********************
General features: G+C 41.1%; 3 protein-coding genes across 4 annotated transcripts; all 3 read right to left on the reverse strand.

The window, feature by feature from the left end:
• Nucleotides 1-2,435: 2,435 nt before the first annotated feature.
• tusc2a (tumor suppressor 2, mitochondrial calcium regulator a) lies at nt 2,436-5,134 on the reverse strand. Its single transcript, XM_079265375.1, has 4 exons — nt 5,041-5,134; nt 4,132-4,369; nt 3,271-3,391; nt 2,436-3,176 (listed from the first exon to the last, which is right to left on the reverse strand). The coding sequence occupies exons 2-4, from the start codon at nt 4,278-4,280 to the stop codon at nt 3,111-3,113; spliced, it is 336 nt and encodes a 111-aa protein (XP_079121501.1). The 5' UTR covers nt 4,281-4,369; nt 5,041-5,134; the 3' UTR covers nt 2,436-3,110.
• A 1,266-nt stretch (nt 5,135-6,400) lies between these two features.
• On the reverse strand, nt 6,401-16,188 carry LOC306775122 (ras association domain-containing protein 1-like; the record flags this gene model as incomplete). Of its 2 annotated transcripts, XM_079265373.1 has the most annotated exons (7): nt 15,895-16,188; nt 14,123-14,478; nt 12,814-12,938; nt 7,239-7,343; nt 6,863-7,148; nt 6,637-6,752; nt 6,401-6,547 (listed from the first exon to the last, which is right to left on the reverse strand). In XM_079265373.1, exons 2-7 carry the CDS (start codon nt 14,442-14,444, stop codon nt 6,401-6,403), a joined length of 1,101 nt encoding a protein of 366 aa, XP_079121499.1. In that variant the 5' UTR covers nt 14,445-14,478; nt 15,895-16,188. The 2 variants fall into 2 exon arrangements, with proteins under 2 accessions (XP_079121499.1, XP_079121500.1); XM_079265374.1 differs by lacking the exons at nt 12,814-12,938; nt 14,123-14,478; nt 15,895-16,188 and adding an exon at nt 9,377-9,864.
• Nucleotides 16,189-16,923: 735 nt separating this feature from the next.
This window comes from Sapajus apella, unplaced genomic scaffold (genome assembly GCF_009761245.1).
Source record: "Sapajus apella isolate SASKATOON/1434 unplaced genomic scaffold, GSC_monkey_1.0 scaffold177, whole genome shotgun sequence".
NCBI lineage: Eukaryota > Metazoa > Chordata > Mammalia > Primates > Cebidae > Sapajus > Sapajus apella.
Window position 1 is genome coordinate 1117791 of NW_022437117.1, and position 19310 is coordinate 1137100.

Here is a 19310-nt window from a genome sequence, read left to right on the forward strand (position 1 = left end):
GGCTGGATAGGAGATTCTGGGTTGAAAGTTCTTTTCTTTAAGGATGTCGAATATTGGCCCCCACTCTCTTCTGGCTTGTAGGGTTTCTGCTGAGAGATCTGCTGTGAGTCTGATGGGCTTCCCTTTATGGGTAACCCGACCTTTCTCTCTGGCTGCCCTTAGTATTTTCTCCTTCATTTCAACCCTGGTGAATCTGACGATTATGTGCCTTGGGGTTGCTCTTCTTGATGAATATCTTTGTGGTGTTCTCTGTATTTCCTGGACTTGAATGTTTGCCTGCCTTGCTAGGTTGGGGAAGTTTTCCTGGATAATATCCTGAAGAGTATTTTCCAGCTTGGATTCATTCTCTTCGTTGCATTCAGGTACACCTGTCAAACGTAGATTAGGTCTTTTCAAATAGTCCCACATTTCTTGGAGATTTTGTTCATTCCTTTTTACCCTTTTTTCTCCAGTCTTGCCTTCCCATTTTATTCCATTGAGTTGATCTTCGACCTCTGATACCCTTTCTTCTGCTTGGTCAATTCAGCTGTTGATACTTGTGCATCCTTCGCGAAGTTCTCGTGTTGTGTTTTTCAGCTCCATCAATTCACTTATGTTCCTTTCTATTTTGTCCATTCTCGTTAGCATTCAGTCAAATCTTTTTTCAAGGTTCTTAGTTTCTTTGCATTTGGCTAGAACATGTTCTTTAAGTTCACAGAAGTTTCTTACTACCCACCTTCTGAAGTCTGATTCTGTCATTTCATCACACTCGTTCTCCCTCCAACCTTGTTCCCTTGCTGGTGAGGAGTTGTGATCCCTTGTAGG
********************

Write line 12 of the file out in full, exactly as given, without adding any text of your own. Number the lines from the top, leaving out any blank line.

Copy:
Here is a 19310-nt window from a genome sequence, read left to right on the forward strand (position 1 = left end):